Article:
Preventing Radon Exposure in the Home

Colorless, odorless gas can be noxious

Radon exposure in the home poses a serious health threat. Radon is a colorless, odorless gas that occurs naturally when uranium in the soil breaks down, and if inhaled, radon can cause damage to your lung tissues and lead to lung cancer.

Radon typically moves up through the ground to the air above and into your home through cracks and other holes in the foundation. Radon then becomes trapped inside your home, where it can build up to dangerous levels.

Radon has been found in every state, in brand new homes and old homes, as well as homes with and without basements. There are ways to test for radon in your home and, if necessary, reduce radon levels.

Preventing Radon Exposure in the HomeThe best source for radon information and remediation is www.epa.gov/radon. We found the following advice there:

  • Test for radon before renovating. If you are planning any major structural renovation, such as converting an unfinished basement area into living space, it is especially important to test the area for radon before you begin the renovation. If your test results indicate a radon problem, radon-resistant techniques can be inexpensively included as part of the renovation. Because major renovations can change the level of radon in any home, always test again after work is completed.
  • Use a short-term test. The quickest way to avoid radon exposure is to test with short-term tests, which remain in your home for two days to 90 days, depending on the device. Because radon levels tend to vary from day to day and season to season, a short-term test is less likely than a long-term test to tell you your year-round average radon level. If you need results quickly, however, a short-term test followed by a second short-term test may be used to decide whether to fix your home. For radon test resources, click here.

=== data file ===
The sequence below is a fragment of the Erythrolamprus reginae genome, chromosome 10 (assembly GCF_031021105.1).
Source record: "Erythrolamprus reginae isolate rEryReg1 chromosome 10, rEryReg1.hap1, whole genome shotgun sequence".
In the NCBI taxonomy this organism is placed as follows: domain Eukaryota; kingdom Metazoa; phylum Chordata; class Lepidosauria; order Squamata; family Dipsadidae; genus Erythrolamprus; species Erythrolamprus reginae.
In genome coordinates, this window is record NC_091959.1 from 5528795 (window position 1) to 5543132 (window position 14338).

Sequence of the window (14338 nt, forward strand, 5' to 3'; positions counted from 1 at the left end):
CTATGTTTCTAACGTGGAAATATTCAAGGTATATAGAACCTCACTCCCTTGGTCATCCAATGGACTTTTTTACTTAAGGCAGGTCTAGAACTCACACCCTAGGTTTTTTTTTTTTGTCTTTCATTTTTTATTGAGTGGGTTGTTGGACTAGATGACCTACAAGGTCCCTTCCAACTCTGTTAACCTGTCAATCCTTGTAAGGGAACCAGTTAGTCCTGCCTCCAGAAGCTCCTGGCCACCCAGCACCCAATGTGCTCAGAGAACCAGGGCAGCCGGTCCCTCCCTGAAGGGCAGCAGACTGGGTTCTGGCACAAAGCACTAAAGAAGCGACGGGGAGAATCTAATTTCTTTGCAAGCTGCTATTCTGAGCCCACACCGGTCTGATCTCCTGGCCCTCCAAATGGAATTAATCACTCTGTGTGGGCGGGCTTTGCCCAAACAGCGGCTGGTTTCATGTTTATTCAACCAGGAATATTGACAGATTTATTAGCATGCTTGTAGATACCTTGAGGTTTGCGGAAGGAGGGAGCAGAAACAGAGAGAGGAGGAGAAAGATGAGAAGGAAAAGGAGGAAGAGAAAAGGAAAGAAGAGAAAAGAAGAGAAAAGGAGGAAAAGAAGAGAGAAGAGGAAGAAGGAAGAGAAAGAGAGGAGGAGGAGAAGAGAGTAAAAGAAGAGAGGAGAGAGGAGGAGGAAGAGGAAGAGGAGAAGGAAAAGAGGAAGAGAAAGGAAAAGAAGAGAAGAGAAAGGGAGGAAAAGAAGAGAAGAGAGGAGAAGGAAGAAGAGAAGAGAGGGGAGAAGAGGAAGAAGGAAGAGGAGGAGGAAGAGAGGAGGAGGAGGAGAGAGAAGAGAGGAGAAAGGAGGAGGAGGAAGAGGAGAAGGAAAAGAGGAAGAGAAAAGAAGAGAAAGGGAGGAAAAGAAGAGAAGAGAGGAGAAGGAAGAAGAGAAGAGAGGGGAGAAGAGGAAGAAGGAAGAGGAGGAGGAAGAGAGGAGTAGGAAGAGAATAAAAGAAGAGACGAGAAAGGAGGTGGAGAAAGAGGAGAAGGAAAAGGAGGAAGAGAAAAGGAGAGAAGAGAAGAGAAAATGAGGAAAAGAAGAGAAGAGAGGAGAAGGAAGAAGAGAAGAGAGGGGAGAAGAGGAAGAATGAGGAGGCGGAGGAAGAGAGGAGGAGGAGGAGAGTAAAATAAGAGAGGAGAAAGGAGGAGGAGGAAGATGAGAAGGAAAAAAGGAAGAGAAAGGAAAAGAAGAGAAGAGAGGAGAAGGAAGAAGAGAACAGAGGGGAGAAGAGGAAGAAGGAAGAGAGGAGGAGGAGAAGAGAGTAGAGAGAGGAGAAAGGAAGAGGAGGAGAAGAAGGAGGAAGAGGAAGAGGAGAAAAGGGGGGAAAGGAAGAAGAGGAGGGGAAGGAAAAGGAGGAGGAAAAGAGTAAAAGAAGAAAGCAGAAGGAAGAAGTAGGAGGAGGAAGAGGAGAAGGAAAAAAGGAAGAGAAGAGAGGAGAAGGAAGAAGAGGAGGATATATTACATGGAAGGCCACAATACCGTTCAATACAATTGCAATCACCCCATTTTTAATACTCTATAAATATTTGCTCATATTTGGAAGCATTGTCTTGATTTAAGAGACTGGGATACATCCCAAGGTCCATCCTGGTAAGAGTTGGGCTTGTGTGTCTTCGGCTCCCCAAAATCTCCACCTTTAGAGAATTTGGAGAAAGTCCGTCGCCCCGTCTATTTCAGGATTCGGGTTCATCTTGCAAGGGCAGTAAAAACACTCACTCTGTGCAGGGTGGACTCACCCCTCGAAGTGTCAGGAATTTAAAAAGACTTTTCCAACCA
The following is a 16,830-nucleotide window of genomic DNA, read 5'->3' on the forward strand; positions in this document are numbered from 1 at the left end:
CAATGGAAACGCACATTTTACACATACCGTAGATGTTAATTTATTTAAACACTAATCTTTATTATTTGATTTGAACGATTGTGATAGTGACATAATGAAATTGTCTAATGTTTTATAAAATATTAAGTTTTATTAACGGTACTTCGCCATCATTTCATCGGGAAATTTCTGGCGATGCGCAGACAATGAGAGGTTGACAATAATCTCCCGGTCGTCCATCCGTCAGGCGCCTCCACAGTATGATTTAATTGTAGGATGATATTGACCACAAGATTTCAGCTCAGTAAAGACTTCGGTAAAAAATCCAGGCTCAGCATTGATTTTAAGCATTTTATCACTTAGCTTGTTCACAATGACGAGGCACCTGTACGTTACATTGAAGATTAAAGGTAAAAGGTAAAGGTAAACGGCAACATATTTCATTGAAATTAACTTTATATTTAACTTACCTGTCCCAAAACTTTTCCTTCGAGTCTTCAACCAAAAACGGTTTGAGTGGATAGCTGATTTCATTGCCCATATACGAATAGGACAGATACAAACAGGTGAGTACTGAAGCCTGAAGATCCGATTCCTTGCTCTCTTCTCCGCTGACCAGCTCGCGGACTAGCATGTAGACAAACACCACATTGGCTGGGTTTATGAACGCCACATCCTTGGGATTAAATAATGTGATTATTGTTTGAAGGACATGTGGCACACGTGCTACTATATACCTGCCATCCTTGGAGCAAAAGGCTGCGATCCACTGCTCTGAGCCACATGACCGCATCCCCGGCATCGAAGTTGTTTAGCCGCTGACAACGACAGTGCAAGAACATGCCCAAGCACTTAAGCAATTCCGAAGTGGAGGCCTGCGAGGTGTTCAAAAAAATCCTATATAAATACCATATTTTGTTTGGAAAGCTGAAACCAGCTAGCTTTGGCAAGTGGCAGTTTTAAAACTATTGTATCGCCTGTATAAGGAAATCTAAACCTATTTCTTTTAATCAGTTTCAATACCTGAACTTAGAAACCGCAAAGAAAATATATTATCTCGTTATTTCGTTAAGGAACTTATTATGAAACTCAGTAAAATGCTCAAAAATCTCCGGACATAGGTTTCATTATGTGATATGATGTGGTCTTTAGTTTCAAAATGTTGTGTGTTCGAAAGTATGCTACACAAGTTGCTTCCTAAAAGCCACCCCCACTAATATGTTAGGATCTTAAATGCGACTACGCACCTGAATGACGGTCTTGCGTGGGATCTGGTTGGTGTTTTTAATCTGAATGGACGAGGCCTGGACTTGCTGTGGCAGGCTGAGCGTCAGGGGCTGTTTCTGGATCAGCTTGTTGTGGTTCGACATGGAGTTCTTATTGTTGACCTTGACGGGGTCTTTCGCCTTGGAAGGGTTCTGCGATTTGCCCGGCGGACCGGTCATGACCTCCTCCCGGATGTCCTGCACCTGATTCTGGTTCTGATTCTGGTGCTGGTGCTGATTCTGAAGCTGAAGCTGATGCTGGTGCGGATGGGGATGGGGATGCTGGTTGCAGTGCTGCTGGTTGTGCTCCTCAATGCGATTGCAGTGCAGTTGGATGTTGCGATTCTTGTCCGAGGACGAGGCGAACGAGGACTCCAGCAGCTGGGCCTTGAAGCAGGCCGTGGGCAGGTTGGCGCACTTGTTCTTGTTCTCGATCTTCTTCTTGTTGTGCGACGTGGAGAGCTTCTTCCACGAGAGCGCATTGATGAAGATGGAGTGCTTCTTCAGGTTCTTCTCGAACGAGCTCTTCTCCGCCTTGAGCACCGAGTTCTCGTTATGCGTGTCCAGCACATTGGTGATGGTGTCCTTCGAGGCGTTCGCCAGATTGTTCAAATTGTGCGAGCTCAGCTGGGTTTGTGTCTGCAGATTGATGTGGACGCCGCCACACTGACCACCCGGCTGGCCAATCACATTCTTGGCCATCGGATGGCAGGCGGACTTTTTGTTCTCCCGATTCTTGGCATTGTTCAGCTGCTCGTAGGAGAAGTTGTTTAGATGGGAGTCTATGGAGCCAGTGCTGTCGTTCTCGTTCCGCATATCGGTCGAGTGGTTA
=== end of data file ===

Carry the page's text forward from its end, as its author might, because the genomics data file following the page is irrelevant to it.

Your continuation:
• Install a radon reduction system. There are several proven methods to reduce radon in your home, but the one primarily used is a vent pipe system and fan, which pulls radon from beneath the house and vents it to the outside. This system, known as a soil suction radon reduction system, does not require major changes to your home. Sealing foundation cracks and other openings makes this kind of system more effective and cost-efficient. Similar systems can also be installed in houses with crawl spaces. Lowering high radon levels requires technical knowledge and special skills. You should use a contractor who is trained to fix radon problems. A qualified contractor can study the radon problem in your home and help you pick the right treatment method.
  • Work with a certified contractor. Check with your state radon office for names of qualified or state-certified radon contractors in your area. You can also contact private radon proficiency programs for lists of local, privately certified radon professionals. For more information on private radon proficiency programs, click here. Choosing someone to fix your radon problem is much like choosing a contractor for other home repairs, so you may want to get references and more than one estimate.

The myth is that it is costly and difficult to solve a radon problem. Neither is true, so don't let that stop you from testing your home to be sure you are safe from the health impacts of radon exposure.